So what now?

LATOSHA BROWN, CO-FOUNDER, BLACK VOTERS MATTER: Well, I do think that what we want is we want there to be a debate and a vote, because we want people to be on record of saying, what side they are?

Are you supporting voting rights at this moment, or are you not supporting voting rights at this moment? And so I think it's one thing for people to say. I think it's another thing for them to have to get on the floor and vote one way or the other.

The second thing is, we have always seen where there's been -- there's never been a right time for voting rights. I have to remind people, in 1965, that everybody told Dr. King to wait, including the president say it wasn't the right time. And so we have to continue to put pressure on.

But I agree with Mrs. King. Whether it's tomorrow, whether it's on Friday, but we're putting the pressure on. We're also calling out to the consciousness of the 16 Republicans that actually voted for the reauthorization of the Voting Rights Act. Where are they now? We're asking and calling your conscience and asking you to stand in this space right now. It's not over until it's over.

BLACKWELL: Bakari, let me ask you, from a political perspective, should the White House, should the party do this every six months? And I'm not saying it to be dismissive. We did this in July. We heard from the president at the National Constitution Center, the big powerful speech, and then the vote that didn't lead to anything.

Then we see it in January, the big speech and then the vote tomorrow. Is it beneficial for the party to continue to look as if and try to continue to pass this? Or do you set up a failure every six months that you can't get it done?

BAKARI SELLERS, CNN POLITICAL COMMENTATOR: I don't think we need to do it every six months, Victor, to be completely honest with you. I think we need to do it every 30 days.

I mean, the fact is, when you're talking about Dr. King, there are a lot of people who think that Dr. King graced this planet, he said, judge thee by the content of their character, not the color of their skin, and then he died peacefully in his sleep.

I mean, we can't forget about his letter from the Birmingham Jail April 16 of 1963, when he actually talked about what we're dealing with today. In that letter, he went about talking that the fact is the white moderate is the person who stands in the way of progress in this country.

It's not the White Citizens Council over the Ku Klux Klanner. It was the white moderate who wants to preserve order over justice. And that's what you have in Sinema and Manchin at this point in time. And so we have to have that fierce urgency of now. And it's unfortunate that this has become such a partisan issue.

And it was done by none other than the chief justice of the United States of America, John Roberts, who made this into a political football. But this should be an issue that black, white, Democrat or Republican, Northern or Southern, we shouldn't have to rehash this every time around. This should be an issue we can all agree on.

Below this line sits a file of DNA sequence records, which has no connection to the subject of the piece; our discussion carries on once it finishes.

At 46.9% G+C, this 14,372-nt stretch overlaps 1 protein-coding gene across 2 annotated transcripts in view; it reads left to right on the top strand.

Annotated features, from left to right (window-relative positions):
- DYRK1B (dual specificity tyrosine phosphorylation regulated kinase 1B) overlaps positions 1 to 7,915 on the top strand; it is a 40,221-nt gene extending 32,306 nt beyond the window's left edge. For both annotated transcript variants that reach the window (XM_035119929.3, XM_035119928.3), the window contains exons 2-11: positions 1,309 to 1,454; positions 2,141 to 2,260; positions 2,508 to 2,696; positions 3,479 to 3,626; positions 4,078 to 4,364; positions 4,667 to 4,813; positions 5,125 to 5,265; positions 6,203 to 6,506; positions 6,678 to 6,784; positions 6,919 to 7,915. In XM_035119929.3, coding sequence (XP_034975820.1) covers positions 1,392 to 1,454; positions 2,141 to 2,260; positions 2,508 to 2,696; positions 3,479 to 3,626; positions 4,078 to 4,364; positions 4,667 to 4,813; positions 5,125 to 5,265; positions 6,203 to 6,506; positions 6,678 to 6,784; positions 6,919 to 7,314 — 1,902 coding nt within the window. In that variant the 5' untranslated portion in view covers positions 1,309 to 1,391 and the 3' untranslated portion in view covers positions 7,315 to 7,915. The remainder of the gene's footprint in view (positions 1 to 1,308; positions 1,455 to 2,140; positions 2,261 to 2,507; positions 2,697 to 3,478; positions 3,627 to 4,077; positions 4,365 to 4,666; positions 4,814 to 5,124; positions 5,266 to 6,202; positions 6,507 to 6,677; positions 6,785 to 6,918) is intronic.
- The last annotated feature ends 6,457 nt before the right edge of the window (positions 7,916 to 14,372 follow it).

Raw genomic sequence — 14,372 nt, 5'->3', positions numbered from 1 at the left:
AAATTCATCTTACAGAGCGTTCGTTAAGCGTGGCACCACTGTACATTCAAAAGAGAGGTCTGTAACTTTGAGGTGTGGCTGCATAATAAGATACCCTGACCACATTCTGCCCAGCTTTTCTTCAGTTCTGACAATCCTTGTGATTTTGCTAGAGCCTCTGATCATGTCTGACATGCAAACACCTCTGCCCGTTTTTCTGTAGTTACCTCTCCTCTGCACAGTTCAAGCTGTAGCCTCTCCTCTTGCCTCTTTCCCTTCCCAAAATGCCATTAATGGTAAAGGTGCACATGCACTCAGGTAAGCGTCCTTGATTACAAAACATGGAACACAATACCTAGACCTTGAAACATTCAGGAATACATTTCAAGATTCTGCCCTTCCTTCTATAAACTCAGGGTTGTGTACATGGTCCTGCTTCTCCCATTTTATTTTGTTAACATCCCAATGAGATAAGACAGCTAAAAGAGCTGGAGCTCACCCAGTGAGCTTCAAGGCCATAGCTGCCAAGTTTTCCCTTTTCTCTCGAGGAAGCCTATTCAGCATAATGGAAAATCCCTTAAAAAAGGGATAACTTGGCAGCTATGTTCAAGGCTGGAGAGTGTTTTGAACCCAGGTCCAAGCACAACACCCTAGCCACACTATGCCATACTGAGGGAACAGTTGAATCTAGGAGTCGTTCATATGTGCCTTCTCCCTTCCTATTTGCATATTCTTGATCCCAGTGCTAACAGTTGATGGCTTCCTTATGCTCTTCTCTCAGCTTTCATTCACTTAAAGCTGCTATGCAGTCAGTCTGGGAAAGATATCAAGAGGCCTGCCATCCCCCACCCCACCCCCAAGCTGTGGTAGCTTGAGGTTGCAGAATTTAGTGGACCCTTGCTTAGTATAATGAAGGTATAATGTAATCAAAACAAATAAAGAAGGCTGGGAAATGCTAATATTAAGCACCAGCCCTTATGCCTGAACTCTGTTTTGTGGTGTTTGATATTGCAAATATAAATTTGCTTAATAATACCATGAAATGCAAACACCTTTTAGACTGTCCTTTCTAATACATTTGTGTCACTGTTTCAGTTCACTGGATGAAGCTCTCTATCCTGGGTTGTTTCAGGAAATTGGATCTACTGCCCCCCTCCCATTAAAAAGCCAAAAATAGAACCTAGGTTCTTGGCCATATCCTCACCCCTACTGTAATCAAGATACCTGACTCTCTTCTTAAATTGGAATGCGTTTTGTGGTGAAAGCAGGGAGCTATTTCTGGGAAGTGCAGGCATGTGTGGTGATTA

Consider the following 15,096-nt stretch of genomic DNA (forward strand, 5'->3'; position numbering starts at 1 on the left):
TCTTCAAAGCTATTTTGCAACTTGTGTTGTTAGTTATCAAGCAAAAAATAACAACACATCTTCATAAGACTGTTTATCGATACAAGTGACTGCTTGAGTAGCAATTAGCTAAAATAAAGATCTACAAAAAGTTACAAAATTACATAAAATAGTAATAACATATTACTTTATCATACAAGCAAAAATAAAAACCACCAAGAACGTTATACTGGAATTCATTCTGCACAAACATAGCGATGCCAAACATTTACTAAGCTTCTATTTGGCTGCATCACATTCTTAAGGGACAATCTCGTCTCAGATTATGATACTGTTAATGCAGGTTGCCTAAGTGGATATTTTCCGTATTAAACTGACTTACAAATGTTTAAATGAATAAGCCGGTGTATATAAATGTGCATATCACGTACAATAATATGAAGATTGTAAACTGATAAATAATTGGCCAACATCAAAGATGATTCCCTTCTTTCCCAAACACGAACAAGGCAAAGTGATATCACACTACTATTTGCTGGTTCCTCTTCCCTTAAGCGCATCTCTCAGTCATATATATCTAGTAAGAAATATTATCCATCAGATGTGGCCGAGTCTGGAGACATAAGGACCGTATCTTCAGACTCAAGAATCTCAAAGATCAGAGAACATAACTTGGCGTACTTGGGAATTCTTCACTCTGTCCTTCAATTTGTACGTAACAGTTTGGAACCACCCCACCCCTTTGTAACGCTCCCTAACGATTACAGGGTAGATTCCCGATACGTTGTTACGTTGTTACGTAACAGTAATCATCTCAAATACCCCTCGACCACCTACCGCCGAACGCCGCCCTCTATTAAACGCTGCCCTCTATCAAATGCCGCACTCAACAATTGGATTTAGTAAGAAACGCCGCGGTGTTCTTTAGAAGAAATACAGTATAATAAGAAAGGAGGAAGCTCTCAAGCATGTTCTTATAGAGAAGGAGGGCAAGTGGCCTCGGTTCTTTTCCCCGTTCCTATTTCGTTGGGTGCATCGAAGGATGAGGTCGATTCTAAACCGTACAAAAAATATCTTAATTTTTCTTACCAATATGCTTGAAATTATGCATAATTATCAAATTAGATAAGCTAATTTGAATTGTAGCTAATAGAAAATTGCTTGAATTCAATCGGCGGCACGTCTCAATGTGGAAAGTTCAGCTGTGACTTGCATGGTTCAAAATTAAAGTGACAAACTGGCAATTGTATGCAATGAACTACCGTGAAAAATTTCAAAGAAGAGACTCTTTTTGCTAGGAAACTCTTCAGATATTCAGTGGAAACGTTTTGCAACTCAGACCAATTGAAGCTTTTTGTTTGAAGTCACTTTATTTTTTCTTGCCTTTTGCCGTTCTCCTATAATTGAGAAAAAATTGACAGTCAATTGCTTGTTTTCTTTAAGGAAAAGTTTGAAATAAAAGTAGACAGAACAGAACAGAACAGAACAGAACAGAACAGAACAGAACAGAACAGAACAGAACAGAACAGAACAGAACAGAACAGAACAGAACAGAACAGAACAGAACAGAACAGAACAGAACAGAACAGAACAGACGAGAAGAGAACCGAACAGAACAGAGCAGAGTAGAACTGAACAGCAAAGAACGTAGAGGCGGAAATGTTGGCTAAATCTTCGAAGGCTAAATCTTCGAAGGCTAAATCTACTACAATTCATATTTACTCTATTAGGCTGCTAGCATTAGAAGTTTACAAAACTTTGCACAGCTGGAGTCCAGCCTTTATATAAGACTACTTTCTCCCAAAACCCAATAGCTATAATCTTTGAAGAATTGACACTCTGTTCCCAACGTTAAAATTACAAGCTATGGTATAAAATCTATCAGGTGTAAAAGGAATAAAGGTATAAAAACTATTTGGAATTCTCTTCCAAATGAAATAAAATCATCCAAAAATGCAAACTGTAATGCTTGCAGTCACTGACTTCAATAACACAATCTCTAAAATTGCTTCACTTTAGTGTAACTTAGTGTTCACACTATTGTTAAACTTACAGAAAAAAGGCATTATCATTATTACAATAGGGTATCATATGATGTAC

BLACKWELL: Yes, former Secretary Clinton tweeted something, a quote from Dr. King speaking about the white moderate and being a dam of progress. I'm paraphrasing here.

LaTosha, let me come back to you on this bipartisan group of senators now discussing maybe some progress on the Electoral Count Act. Is that any consolation? Is it any measure of a win for you?

BROWN: No, not at all. We don't consider that a win at all. That's not the same as voting rights.

So we're seeing that that is a compromise to pacify a group that is actually standing as obstructionists to voting rights. We need point- blank voting rights protection. ECA is a whole different issue. It is an issue that actually has been accelerated by this lift-up of the great lie that they're all hiding behind.

I think that they have to come out. We have to smoke them out. But we have to also recognize it is not an acceptable -- it is not a substitute and is not acceptable.

BLACKWELL: The Electoral Count Act, of course, speaks specifically to what the vice president does, what happened on January 6.

It is, I think most analysts would say, sloppily written or not clear as it could be. So that needs to be tightened up, I think many agree.

Bakari, what does -- you say this should happen every 30 days? What does the party now do with this energy? Because it's not going to happen every 30 days, we know. What does the White House do with all of this energy from -- we see the live pictures of people marching. We hear from -- the passion from Natasha.


SELLERS: I mean, look, let's be completely honest, because we have had a lot of people in our party who want to preserve the status quo, who say, why are you giving the president and vice president and the administration and the leadership so much hell?

And the reason being is because this issue matters that much. And then they ask, OK, he finally used his bully pulpit, he being the president of the United States. What more do you want them to do?

I would say, I want to challenge the Department of Justice to do some things they're already doing, plus do it more, which means go into these states which are passing regressive laws, and be a fence, be a fencepost, challenge those laws continuously.

Let's utilize some executive action. Let's see what the president can do along the lines of voting rights while we're fighting this battle in Congress. And last but not least, my father told me this the other day. He said, while we have all of this energy, we need to organize and we need to register voters.